By Mark Andrews @royalarsenalMRA
Richard Thomas Horsington: 1889-1890
On the anniversary of Royal Arsenal’s defeat in their first London Senior Cup Final on 8th March 1890, we highlight the player whose serious injury at the start of the game unfortunately contributed to their defeat by Old Westminsters 0-1. It is worth mentioning that all the other times Royal Arsenal managed to get to a Final they won the respective Trophy on offer.
Born in 1866 at Highworth, Swindon, Horsington played for his local side Swindon Town in 1886-87, 1887-88 and at the start of the 1888-89 season, however he moved to Royal Arsenal during the 1888-98 season coincidentally being an engine fitter, so he was found a job at the Ordnance factory.
He played his first game for the club on 5th January 1889 against Vulcan, playing 9 games that season. He was an outside right and scored in the first FA Cup match ever played by an Arsenal team against Lyndhurst on 5th October 1889 in an 11-0 drubbing.
He received a runners-up medal from the London Senior Cup final in 1890 against Old Westminsters on 8th March 1890 at the Oval. Unfortunately an injury he received which was serious enough for him to miss the rest of the match, and indeed rest of the season, early on in the game hampered Royal Arsenal and they narrowly lost 0-1 playing with ten men. The Old Westminster half back who fouled Horsington in the Final, Henry Harrison became Nationalist MP for Mid-Tipperary just over two months later on 15th May 1890.
Horsington therefore missed the finals for the Kent Senior Cup and London Charity Cup victories later in the season and he never played again for the first team. The following excerpt from South Eastern Herald on 14th March 1890 highlights just how injury prone he was:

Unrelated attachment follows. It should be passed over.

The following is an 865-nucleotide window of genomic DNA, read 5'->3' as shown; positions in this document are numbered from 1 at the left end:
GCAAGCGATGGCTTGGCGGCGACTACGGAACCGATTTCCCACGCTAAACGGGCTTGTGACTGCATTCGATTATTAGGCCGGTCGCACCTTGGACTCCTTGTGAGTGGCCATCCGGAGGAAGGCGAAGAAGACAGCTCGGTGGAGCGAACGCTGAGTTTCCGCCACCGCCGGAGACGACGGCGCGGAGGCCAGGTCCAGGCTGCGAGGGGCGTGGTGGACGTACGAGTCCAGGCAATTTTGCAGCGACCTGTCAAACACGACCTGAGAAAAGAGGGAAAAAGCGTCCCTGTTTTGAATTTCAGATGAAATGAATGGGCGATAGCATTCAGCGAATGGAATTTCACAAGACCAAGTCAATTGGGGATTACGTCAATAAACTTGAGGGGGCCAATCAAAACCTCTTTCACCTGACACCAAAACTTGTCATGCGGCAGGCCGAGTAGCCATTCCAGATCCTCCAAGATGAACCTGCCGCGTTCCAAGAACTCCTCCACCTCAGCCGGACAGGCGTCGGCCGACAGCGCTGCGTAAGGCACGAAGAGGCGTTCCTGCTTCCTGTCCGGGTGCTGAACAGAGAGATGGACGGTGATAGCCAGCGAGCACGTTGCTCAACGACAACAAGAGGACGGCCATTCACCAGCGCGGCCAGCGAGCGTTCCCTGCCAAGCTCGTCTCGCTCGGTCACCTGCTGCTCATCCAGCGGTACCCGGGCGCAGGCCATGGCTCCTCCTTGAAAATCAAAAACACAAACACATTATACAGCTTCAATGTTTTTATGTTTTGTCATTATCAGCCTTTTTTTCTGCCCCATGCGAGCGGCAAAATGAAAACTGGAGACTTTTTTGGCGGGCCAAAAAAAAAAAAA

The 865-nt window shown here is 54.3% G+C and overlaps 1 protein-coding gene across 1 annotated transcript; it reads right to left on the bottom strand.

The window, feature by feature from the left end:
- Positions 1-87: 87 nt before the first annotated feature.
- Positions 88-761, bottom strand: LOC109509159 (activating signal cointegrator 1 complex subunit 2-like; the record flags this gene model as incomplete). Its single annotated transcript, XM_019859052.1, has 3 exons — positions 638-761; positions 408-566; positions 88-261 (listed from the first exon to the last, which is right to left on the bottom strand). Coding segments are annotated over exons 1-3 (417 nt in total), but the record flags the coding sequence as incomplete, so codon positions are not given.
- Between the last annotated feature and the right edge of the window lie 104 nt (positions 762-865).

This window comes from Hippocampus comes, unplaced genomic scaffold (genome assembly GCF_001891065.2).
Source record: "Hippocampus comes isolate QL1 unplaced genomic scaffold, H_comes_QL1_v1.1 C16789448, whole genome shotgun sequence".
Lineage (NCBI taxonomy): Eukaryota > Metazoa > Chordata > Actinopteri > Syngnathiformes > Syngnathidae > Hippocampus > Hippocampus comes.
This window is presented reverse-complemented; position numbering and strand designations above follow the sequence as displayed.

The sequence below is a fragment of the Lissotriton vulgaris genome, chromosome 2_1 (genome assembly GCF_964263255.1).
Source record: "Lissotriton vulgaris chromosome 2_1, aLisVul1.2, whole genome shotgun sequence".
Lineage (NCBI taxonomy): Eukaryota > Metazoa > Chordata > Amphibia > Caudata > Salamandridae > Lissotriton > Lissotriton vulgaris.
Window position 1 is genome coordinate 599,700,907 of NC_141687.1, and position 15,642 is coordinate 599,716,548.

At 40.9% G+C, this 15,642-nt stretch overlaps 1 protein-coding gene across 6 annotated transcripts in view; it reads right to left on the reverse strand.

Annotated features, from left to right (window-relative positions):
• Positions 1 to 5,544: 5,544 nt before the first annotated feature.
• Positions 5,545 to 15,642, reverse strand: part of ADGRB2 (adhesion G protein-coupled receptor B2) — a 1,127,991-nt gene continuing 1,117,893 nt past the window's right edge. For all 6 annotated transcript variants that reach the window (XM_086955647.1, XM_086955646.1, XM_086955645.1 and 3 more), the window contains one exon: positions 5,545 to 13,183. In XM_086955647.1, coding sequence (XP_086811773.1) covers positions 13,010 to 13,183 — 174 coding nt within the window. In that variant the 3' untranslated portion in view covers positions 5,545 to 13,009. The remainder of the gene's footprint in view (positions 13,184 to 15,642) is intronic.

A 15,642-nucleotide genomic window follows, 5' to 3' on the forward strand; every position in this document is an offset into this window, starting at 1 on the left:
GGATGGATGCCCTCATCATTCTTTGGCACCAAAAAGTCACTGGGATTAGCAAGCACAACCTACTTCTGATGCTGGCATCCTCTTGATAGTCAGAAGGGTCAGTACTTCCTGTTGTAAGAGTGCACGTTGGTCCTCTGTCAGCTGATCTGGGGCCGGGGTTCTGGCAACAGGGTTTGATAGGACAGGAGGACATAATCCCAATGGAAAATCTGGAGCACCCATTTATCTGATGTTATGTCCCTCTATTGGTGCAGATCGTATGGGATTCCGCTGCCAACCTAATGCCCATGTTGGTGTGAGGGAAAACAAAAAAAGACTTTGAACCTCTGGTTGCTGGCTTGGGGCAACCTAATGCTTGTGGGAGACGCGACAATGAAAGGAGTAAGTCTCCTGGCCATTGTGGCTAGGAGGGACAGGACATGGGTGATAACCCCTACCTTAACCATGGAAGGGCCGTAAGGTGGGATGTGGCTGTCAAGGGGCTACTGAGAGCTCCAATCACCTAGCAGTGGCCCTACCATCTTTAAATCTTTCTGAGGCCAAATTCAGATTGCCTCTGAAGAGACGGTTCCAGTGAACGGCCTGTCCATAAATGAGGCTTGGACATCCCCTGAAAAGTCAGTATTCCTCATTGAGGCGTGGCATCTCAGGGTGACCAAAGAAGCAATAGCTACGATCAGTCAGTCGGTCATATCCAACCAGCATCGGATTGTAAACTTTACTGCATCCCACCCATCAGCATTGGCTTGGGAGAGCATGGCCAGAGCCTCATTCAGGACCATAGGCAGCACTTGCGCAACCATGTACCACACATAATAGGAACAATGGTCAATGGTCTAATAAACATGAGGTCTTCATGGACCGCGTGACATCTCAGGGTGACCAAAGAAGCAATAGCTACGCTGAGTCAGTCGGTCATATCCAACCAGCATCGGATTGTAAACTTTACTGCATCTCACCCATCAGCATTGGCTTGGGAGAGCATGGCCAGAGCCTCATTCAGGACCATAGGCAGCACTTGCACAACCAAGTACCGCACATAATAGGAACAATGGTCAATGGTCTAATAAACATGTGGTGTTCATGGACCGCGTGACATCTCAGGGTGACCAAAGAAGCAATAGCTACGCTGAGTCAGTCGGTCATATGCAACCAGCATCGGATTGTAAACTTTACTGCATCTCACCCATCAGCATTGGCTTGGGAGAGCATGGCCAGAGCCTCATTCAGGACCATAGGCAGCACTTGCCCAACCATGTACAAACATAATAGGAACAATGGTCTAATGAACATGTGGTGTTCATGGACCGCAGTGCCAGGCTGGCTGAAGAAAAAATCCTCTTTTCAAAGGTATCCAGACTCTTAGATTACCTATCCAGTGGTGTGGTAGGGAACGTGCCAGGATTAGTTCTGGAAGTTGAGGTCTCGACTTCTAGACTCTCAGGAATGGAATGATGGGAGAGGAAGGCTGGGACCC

In season 1890-91 he turned out twice at the start of the campaign for the reserves scoring twice. His final game for the club was against Cray Wanderers on 4thOctober 1890 in which he was again badly injured, but he never recovered and he retired. Horsington’s overall career for the club included 34 first team matches, in which he scored ten times.
He became a respected local businessman who later in life regularly played in the Plumstead traders versus Woolwich traders charity matches, played on the Manor Ground. He also played on occasion for local junior teams in goal.
Richard Horsington took over arch pantomime villain George Pike Weaver’s Mineral Company, presumably soon after Weaver died in 1896. Arthur Plummer was also involved with this company which ran until 22 May 1914 when they closed operations.
Horsington and Plummer as business partners also ran the Fountain Pub (132 Plumstead Road) which was next to the Railway Tavern (131 Plumstead Road). The Railway Tavern was used as the player’s dressing room when Horsington started playing for the club. Additionally his wife Kate, who Horsington married in 1891, assisted with the Fountain public house.
He died in 1928 leaving over £18,000 in his will. This is equivalent to about £850,000 today.
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